So far, I have only been able to model dry layers as I've only been able to represent the FDR layer with one modulus value.
Please refer to the Manual of Practice for the Mechanistic-Empirical Pavement Design Guide (MEPDG). The following is an extract from that manual:
Full-Depth Reclamation (In-Place Pulverization of Conventional Flexible Pavements) - Cold in-place recycling of the HMA and existing aggregate base layers, and hot in-place recycling of HMA. Cold in-place recycling as a rehabilitation strategy is considered reconstruction under the MEPDG design/analysis process and would be defined as a new flexible pavement. Hot in place recycling as a rehabilitation strategy is considered mill and fill with an HMA overlay of the existing flexible pavement. The thickness of the hot in-place recycled material is considered part of the HMA overlay, as well as the thickness of the milled material. Full-depth reclamation, however, was not included in the global calibration of AASHTOWare Pavement ME Design.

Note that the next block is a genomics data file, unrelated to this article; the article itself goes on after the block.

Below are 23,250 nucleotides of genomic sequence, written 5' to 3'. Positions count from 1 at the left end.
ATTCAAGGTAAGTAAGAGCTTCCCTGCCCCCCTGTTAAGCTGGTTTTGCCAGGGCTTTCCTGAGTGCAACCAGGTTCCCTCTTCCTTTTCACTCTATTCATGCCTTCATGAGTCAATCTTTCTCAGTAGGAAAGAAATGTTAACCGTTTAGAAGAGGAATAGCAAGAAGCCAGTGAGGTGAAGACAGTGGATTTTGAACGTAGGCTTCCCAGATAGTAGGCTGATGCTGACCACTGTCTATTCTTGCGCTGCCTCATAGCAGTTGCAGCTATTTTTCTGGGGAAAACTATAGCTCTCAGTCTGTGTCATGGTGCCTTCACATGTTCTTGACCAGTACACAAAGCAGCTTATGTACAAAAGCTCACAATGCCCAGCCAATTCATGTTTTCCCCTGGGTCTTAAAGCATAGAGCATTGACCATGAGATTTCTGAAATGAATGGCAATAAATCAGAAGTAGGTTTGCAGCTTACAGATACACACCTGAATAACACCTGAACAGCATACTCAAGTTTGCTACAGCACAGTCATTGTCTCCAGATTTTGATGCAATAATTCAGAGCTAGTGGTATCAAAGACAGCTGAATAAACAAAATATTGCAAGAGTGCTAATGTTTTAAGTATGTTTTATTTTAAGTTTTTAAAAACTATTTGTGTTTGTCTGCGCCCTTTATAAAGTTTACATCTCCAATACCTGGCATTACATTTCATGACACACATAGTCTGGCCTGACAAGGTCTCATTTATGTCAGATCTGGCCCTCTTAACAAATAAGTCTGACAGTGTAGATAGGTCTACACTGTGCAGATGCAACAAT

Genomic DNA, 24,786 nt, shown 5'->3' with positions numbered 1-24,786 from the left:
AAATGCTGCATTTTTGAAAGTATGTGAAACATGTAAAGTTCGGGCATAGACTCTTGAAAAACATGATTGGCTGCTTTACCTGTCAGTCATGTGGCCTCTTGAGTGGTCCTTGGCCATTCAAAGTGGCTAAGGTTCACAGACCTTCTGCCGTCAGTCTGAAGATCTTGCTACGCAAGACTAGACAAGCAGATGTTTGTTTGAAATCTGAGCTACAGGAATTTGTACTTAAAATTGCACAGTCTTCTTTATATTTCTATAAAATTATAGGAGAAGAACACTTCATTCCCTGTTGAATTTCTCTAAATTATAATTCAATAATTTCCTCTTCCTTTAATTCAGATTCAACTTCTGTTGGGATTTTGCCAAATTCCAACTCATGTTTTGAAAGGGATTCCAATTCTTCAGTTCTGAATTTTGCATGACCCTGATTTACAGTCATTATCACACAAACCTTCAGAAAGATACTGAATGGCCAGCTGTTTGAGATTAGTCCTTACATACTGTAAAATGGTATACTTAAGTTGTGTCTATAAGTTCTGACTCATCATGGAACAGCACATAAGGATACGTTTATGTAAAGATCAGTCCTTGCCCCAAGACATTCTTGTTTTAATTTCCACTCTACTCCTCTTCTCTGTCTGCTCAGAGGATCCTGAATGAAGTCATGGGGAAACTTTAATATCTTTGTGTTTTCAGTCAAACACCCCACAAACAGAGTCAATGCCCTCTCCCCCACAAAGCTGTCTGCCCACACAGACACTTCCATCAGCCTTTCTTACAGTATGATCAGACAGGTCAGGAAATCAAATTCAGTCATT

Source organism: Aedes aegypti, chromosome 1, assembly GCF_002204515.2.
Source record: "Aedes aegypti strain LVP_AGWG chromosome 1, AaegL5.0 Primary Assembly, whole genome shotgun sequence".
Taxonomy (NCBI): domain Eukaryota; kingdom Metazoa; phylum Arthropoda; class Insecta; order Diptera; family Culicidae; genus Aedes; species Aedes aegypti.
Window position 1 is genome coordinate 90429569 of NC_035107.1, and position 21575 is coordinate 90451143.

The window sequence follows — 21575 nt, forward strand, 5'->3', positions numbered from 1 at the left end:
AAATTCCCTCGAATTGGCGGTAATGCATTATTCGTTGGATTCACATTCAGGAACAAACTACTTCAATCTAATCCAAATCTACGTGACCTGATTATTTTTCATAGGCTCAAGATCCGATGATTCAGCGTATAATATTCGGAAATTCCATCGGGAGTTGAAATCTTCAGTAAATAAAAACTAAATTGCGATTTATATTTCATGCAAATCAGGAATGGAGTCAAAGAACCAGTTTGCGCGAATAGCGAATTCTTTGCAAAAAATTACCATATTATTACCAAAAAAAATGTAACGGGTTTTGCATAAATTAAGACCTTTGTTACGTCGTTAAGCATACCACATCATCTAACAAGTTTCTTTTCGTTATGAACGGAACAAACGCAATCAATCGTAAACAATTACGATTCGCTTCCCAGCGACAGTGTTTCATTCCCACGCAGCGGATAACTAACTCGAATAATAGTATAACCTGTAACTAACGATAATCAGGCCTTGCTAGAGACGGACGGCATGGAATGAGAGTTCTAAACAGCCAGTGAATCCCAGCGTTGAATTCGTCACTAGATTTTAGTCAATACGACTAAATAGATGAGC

Mechanistic-Empirical Pavement Design Guide - A Manual of Practice 2015 (AASHTO)
How you treat or simulate the FDR layer is an engineering decision. It depends on how the FDR layer is stabilized and designed.
If you are adding an emulsion to the reclaimed layer, it can be simulated as a conventional asphalt layer and the pavement can then be simulated as new construction. If an emulsion is used and the layer is simulated as an asphalt layer for new construction, you need to determine whether the default or local calibration coefficients for fatigue cracking apply to this FDR layer.
This decision will depend on how that FDR layer with emulsion added is designed and constructed. Some State agencies model the FDR layer as a high strength granular layer with a representative resilient modulus when a low amount of asphalt binder (4 percent or less) is used as the stabilizing material (Virginia for example).